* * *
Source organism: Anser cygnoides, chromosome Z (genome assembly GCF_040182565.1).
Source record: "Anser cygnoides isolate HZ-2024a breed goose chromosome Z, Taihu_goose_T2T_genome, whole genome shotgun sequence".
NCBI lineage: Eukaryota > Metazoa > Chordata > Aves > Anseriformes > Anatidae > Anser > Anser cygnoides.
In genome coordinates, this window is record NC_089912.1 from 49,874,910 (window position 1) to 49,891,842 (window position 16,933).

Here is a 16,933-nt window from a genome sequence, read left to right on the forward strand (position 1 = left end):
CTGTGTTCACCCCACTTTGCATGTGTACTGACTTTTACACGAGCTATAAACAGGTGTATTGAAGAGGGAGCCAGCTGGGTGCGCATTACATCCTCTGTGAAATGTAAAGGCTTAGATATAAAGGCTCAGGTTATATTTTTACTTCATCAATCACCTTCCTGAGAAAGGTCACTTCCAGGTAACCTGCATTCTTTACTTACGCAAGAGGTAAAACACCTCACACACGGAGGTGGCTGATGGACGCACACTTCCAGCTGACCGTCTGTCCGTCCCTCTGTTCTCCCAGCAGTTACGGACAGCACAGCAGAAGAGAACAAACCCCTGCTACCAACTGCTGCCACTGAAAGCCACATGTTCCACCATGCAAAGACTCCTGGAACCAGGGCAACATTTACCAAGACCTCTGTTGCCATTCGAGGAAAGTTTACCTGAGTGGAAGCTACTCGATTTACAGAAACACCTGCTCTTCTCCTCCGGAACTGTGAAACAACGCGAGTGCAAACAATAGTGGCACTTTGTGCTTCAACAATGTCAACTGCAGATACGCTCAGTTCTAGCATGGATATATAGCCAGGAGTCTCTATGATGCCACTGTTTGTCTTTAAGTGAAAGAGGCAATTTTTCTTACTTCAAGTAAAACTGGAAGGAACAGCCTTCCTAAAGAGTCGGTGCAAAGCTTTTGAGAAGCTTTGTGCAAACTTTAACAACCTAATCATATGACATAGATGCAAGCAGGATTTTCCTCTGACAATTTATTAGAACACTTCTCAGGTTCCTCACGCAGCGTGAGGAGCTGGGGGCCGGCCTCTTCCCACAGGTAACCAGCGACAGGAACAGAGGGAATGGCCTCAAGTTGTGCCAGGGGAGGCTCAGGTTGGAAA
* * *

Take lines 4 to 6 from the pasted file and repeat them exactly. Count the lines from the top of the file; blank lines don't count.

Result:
In genome coordinates, this window is record NC_089912.1 from 49,874,910 (window position 1) to 49,891,842 (window position 16,933).

Here is a 16,933-nt window from a genome sequence, read left to right on the forward strand (position 1 = left end):
CTGTGTTCACCCCACTTTGCATGTGTACTGACTTTTACACGAGCTATAAACAGGTGTATTGAAGAGGGAGCCAGCTGGGTGCGCATTACATCCTCTGTGAAATGTAAAGGCTTAGATATAAAGGCTCAGGTTATATTTTTACTTCATCAATCACCTTCCTGAGAAAGGTCACTTCCAGGTAACCTGCATTCTTTACTTACGCAAGAGGTAAAACACCTCACACACGGAGGTGGCTGATGGACGCACACTTCCAGCTGACCGTCTGTCCGTCCCTCTGTTCTCCCAGCAGTTACGGACAGCACAGCAGAAGAGAACAAACCCCTGCTACCAACTGCTGCCACTGAAAGCCACATGTTCCACCATGCAAAGACTCCTGGAACCAGGGCAACATTTACCAAGACCTCTGTTGCCATTCGAGGAAAGTTTACCTGAGTGGAAGCTACTCGATTTACAGAAACACCTGCTCTTCTCCTCCGGAACTGTGAAACAACGCGAGTGCAAACAATAGTGGCACTTTGTGCTTCAACAATGTCAACTGCAGATACGCTCAGTTCTAGCATGGATATATAGCCAGGAGTCTCTATGATGCCACTGTTTGTCTTTAAGTGAAAGAGGCAATTTTTCTTACTTCAAGTAAAACTGGAAGGAACAGCCTTCCTAAAGAGTCGGTGCAAAGCTTTTGAGAAGCTTTGTGCAAACTTTAACAACCTAATCATATGACATAGATGCAAGCAGGATTTTCCTCTGACAATTTATTAGAACACTTCTCAGGTTCCTCACGCAGCGTGAGGAGCTGGGGGCCGGCCTCTTCCCACAGGTAACCAGCGACAGGAACAGAGGGAATGGCCTCAAGTTGTGCCAGGGGAGGCTCAGGTTGGAAA